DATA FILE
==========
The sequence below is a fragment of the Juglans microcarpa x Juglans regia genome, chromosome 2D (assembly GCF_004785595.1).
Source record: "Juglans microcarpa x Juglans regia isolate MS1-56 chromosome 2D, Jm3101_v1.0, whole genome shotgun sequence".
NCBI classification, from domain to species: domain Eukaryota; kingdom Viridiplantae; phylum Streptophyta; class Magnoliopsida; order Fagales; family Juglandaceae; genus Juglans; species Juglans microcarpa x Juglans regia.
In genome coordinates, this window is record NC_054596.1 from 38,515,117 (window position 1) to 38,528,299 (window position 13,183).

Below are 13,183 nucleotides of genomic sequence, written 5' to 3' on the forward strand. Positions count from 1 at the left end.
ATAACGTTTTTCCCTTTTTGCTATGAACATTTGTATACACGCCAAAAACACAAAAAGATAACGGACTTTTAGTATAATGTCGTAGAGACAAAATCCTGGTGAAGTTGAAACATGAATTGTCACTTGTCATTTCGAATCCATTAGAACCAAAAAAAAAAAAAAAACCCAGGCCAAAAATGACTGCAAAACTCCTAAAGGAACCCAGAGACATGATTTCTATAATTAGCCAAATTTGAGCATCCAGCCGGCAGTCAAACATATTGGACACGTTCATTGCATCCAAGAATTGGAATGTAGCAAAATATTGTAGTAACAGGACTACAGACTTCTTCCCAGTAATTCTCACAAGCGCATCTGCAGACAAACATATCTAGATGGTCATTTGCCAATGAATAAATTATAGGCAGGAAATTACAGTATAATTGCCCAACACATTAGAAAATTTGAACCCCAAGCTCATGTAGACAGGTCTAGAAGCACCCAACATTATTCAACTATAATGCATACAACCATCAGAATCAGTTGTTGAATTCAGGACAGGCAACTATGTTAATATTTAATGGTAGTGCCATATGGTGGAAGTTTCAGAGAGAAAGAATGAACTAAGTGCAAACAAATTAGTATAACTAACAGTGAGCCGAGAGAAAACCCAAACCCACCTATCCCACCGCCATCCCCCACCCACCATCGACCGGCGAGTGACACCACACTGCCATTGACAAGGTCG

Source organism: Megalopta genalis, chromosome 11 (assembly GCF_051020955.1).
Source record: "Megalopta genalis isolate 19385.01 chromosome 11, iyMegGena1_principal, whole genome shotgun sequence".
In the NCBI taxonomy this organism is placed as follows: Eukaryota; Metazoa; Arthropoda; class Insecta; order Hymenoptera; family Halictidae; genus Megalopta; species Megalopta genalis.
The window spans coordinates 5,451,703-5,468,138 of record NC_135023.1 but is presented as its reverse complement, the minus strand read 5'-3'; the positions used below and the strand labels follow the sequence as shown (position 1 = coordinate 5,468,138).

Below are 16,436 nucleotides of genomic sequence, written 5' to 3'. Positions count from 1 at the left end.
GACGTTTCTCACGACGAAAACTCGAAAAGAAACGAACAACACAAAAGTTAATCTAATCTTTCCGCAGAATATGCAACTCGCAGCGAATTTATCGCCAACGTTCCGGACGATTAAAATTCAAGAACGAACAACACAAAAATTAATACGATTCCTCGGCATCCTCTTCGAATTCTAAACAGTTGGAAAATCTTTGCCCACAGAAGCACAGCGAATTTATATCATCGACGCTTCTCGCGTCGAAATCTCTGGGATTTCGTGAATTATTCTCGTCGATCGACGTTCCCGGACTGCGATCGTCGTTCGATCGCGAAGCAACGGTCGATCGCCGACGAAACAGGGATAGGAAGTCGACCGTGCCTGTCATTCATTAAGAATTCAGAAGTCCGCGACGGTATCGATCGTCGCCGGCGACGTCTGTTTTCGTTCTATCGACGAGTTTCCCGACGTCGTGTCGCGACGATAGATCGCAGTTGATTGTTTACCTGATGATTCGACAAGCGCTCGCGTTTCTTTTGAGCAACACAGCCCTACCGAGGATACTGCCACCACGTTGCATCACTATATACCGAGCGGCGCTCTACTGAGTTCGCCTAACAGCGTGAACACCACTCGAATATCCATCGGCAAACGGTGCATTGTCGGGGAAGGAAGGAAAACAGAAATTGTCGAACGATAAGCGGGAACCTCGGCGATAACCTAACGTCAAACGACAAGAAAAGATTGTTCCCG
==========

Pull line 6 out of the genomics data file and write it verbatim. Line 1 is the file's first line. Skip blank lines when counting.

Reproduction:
ATAACGTTTTTCCCTTTTTGCTATGAACATTTGTATACACGCCAAAAACACAAAAAGATAACGGACTTTTAGTATAATGTCGTAGAGACAAAATCCTGGTGAAGTTGAAACATGAATTGTCACTTGTCATTTCGAATCCATTAGAACCAAAAAAAAAAAAAAAACCCAGGCCAAAAATGACTGCAAAACTCCTAAAGGAACCCAGAGACATGATTTCTATAATTAGCCAAATTTGAGCATCCAGCCGGCAGTCAAACATATTGGACACGTTCATTGCATCCAAGAATTGGAATGTAGCAAAATATTGTAGTAACAGGACTACAGACTTCTTCCCAGTAATTCTCACAAGCGCATCTGCAGACAAACATATCTAGATGGTCATTTGCCAATGAATAAATTATAGGCAGGAAATTACAGTATAATTGCCCAACACATTAGAAAATTTGAACCCCAAGCTCATGTAGACAGGTCTAGAAGCACCCAACATTATTCAACTATAATGCATACAACCATCAGAATCAGTTGTTGAATTCAGGACAGGCAACTATGTTAATATTTAATGGTAGTGCCATATGGTGGAAGTTTCAGAGAGAAAGAATGAACTAAGTGCAAACAAATTAGTATAACTAACAGTGAGCCGAGAGAAAACCCAAACCCACCTATCCCACCGCCATCCCCCACCCACCATCGACCGGCGAGTGACACCACACTGCCATTGACAAGGTCG